Zeniusboy – Egypt's Constitution : Official Vote Result


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The Supreme Electoral Committee (SEC) announced Saturday that the newly drafted national charter was approved by 98.1 percent of voters.

SEC head Nabil Salib says 38.6 % of registered voters cast ballots in last week's referendum on the draft constitution, surpassing the 32.9 % turnout of 2012 constitutional referendum.

Egypt's new constitution strengthens the country's three key institutions – the military, the police and the judiciary. It also gives more rights to women and disabled people, and removes certain Islamist-leaning clauses inserted under Morsi, while maintaining the principles of Islamic sharia as the main source of legislation.

Around 40 percent of registered expats voted in the 2012 constitution referendum, with more than 63 percent voting in favour of the charter.

In the build-up to the referendum, General Abdel Fatah al-Sisi, the army chief who ousted Morsi last July, hinted he would view a strong yes-vote and a high turnout as a mandate to run for the presidency later this year.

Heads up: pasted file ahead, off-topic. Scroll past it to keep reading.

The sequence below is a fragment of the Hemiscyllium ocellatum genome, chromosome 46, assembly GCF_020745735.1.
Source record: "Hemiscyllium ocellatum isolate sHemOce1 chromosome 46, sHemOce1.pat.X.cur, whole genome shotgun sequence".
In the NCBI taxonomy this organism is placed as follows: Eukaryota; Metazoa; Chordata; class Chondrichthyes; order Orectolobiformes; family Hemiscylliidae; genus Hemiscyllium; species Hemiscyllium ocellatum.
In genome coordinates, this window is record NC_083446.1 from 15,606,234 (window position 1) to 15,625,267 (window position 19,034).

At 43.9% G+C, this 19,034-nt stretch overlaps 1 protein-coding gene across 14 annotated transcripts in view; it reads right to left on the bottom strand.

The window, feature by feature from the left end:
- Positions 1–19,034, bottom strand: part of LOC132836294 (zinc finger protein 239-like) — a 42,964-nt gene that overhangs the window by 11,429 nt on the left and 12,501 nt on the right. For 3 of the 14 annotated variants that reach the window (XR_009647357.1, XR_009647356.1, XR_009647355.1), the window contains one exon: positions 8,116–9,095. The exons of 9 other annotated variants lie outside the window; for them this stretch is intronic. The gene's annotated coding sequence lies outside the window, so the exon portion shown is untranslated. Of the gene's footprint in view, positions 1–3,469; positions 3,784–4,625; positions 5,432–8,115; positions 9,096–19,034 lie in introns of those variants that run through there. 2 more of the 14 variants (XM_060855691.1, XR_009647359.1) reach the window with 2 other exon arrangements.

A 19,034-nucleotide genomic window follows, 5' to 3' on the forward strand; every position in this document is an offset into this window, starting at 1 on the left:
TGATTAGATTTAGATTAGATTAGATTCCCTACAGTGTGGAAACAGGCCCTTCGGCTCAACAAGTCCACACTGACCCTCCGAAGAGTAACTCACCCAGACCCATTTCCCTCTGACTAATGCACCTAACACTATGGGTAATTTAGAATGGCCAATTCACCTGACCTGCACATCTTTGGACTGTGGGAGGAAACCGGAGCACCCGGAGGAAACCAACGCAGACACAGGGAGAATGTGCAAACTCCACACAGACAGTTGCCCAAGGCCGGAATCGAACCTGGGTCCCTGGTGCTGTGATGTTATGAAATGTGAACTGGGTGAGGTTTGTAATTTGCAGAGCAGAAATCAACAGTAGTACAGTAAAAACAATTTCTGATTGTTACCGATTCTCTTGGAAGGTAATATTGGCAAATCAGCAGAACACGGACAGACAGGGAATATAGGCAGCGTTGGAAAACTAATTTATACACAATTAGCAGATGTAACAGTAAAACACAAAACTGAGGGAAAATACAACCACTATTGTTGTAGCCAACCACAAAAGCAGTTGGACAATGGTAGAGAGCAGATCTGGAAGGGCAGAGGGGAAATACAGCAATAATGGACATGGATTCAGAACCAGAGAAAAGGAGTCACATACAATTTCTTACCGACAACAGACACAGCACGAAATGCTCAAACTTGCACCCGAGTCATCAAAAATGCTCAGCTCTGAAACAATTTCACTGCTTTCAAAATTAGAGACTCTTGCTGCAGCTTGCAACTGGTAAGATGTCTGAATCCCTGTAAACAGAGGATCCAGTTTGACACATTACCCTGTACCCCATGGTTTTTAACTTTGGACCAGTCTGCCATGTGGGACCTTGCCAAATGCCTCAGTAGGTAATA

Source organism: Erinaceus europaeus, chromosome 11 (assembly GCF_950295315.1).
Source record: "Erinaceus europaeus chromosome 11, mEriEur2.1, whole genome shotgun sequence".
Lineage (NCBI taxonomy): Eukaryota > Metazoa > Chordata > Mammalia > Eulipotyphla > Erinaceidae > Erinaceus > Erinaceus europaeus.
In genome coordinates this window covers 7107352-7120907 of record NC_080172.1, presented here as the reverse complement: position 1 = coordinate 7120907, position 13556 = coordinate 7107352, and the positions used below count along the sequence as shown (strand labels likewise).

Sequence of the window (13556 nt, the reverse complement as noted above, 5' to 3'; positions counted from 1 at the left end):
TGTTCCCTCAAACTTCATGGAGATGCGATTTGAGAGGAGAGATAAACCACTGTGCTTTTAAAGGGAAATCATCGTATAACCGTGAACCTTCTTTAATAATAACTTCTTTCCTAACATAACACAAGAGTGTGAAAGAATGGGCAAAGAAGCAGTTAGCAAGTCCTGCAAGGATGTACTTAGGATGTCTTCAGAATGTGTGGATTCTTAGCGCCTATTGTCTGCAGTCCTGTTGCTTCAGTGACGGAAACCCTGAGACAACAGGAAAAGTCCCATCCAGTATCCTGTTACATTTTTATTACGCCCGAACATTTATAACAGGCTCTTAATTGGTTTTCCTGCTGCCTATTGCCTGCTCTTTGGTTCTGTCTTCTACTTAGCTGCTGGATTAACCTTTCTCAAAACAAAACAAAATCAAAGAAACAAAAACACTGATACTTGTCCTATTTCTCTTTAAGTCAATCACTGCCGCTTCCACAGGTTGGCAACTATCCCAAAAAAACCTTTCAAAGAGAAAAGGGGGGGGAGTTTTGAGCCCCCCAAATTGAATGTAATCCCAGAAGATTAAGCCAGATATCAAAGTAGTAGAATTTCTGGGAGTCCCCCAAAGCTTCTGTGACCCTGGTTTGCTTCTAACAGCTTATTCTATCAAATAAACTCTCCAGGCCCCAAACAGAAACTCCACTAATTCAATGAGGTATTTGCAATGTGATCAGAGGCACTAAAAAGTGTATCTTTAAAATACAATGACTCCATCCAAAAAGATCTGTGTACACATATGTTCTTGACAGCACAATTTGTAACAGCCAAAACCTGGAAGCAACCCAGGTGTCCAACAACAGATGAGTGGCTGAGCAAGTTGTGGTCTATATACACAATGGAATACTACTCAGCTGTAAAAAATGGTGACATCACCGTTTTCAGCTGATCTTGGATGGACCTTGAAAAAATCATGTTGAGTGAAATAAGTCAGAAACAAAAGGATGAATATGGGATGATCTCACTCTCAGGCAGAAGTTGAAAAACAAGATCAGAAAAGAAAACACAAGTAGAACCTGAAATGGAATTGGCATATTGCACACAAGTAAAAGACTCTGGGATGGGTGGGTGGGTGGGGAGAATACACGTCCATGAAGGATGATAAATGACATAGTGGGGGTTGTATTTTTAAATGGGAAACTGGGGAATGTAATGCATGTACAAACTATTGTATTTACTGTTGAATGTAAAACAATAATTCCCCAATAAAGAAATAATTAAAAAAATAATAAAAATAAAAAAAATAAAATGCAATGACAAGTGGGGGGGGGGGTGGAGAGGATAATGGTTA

In my opinion, everything that's going on and the elections won't change this country. Egypt is on it's way to be like Syria in the next few years. With Sisi running for the presidency and the Rabiaas that can't forget and won't forget what the General did to their people at Raabia running for revenge and their rights, how will the country progress?
The country is polarised. On the one side stand the army generals, the security establishment, the interim government, the bureaucracy, the power and money-brokers of the Mubarak regime and its party structure, the Islamists who've broken away from the Muslim Brotherhood, and almost the entire media. On the other side is the Brotherhood and what's left of its Alliance for Legitimacy that still holds with some Islamist groups. In its year in power the Brotherhood tried to make an alliance with the army generals, the security establishment, the power and money-brokers of the Mubarak regime and its party structure; it failed.

Will Egypt change? Will Egyptians learn from the mistakes of the past three years? Will they be able, next time around, to put Egypt on the road to social justice without which there can be no stability? Or have they simply learned that all endeavor is useless? The answers will be in our hands in the next couple of months.

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